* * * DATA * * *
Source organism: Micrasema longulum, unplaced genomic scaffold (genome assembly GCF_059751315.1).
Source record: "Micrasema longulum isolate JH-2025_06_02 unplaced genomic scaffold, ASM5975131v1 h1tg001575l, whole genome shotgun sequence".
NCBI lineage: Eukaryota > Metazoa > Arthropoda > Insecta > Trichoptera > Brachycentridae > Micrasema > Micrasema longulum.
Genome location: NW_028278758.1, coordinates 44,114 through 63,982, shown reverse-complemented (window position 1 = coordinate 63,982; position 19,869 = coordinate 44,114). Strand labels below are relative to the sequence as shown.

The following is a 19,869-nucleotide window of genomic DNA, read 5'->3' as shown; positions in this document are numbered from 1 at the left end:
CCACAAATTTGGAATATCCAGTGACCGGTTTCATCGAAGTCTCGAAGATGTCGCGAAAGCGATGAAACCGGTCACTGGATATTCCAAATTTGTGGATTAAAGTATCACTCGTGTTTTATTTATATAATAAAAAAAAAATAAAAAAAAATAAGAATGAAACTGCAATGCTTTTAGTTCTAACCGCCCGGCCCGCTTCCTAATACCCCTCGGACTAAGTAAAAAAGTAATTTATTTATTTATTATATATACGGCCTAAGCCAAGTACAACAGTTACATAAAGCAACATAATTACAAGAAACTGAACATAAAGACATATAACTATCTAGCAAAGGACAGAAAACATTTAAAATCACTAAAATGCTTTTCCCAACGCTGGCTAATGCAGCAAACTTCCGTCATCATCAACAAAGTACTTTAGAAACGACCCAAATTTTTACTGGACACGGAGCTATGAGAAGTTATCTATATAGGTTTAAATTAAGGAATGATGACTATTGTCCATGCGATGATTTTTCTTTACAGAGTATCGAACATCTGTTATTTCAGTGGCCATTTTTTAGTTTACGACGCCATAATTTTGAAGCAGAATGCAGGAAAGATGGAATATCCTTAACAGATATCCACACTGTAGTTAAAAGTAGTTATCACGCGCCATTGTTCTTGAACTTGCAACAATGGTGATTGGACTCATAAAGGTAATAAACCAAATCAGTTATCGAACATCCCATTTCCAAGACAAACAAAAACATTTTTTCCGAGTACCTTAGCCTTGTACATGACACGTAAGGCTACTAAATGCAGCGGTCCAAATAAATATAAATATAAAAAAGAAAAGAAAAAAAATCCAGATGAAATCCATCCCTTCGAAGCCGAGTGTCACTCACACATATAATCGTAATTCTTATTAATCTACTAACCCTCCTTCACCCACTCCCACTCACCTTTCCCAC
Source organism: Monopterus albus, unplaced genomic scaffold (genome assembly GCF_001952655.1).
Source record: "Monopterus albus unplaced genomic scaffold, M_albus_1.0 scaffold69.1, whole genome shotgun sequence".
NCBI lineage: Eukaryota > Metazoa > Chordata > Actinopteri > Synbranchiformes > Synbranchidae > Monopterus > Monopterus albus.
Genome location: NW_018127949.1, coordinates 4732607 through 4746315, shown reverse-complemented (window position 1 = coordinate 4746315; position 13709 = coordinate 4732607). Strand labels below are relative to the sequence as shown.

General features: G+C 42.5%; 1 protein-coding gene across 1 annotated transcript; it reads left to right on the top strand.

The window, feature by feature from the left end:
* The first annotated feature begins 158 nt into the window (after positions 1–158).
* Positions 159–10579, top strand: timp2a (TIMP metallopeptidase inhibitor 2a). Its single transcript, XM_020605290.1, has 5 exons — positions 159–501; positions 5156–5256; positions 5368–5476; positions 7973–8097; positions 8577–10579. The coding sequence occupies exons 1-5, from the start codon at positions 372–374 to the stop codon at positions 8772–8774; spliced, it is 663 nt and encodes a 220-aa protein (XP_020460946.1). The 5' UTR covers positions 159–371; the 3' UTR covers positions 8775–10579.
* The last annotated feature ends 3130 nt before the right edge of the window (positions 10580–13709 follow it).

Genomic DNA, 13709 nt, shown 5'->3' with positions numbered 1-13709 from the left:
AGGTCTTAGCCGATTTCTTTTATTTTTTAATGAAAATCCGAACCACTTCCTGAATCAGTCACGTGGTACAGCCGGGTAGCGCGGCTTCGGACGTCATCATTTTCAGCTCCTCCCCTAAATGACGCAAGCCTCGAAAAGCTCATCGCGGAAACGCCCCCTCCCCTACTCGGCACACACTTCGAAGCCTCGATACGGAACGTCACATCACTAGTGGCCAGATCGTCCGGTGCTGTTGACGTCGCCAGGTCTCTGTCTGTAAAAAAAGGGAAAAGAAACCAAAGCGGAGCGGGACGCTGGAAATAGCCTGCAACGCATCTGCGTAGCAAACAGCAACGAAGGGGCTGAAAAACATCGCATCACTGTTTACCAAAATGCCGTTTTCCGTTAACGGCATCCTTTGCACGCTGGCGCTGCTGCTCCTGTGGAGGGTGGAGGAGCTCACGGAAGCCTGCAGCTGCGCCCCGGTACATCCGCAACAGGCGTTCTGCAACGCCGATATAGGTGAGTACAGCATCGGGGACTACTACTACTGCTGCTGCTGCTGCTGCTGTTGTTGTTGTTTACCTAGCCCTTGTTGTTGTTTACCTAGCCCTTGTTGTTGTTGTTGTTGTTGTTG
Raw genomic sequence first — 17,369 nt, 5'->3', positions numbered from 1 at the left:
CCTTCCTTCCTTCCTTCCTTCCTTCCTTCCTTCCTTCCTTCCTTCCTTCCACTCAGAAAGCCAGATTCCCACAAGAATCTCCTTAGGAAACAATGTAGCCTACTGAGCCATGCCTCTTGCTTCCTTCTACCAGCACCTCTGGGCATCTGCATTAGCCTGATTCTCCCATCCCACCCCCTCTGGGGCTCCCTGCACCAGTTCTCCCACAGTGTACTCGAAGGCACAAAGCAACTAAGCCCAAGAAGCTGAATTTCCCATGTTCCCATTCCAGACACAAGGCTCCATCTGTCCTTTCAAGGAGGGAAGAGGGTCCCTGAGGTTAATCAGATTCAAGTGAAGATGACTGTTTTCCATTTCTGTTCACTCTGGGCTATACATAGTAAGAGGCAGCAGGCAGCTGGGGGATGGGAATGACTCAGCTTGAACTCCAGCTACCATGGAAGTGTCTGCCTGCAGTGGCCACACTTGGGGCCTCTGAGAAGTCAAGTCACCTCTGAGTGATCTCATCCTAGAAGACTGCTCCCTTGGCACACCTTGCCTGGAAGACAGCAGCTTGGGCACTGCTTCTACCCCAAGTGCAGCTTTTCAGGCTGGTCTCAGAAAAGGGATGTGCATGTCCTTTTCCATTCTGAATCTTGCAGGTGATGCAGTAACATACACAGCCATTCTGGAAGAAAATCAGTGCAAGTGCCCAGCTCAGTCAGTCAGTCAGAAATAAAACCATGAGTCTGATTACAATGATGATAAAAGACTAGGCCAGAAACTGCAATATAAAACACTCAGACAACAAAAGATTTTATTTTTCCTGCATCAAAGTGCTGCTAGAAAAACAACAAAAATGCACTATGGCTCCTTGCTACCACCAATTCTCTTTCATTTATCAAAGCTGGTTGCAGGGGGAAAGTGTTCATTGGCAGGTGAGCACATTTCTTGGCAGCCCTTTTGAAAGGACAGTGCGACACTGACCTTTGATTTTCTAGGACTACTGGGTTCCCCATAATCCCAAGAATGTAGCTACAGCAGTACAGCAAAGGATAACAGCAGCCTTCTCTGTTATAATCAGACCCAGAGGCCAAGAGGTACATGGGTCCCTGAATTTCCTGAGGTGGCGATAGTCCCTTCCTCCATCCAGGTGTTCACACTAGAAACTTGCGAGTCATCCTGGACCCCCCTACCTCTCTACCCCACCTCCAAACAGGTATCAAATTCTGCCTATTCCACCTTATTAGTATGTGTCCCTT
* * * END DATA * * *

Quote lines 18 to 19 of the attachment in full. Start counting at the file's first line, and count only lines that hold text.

Raw genomic sequence first — 17,369 nt, 5'->3', positions numbered from 1 at the left:
CCTTCCTTCCTTCCTTCCTTCCTTCCTTCCTTCCTTCCTTCCTTCCTTCCACTCAGAAAGCCAGATTCCCACAAGAATCTCCTTAGGAAACAATGTAGCCTACTGAGCCATGCCTCTTGCTTCCTTCTACCAGCACCTCTGGGCATCTGCATTAGCCTGATTCTCCCATCCCACCCCCTCTGGGGCTCCCTGCACCAGTTCTCCCACAGTGTACTCGAAGGCACAAAGCAACTAAGCCCAAGAAGCTGAATTTCCCATGTTCCCATTCCAGACACAAGGCTCCATCTGTCCTTTCAAGGAGGGAAGAGGGTCCCTGAGGTTAATCAGATTCAAGTGAAGATGACTGTTTTCCATTTCTGTTCACTCTGGGCTATACATAGTAAGAGGCAGCAGGCAGCTGGGGGATGGGAATGACTCAGCTTGAACTCCAGCTACCATGGAAGTGTCTGCCTGCAGTGGCCACACTTGGGGCCTCTGAGAAGTCAAGTCACCTCTGAGTGATCTCATCCTAGAAGACTGCTCCCTTGGCACACCTTGCCTGGAAGACAGCAGCTTGGGCACTGCTTCTACCCCAAGTGCAGCTTTTCAGGCTGGTCTCAGAAAAGGGATGTGCATGTCCTTTTCCATTCTGAATCTTGCAGGTGATGCAGTAACATACACAGCCATTCTGGAAGAAAATCAGTGCAAGTGCCCAGCTCAGTCAGTCAGTCAGAAATAAAACCATGAGTCTGATTACAATGATGATAAAAGACTAGGCCAGAAACTGCAATATAAAACACTCAGACAACAAAAGATTTTATTTTTCCTGCATCAAAGTGCTGCTAGAAAAACAACAAAAATGCACTATGGCTCCTTGCTACCACCAATTCTCTTTCATTTATCAAAGCTGGTTGCAGGGGGAAAGTGTTCATTGGCAGGTGAGCACATTTCTTGGCAGCCCTTTTGAAAGGACAGTGCGACACTGACCTTTGATTTTCTAGGACTACTGGGTTCCCCATAATCCCAAGAATGTAGCTACAGCAGTACAGCAAAGGATAACAGCAGCCTTCTCTGTTATAATCAGACCCAGAGGCCAAGAGGTACATGGGTCCCTGAATTTCCTGAGGTGGCGATAGTCCCTTCCTCCATCCAGGTGTTCACACTAGAAACTTGCGAGTCATCCTGGACCCCCCTACCTCTCTACCCCACCTCCAAACAGGTATCAAATTCTGCCTATTCCACCTTATTAGTATGTGTCCCTT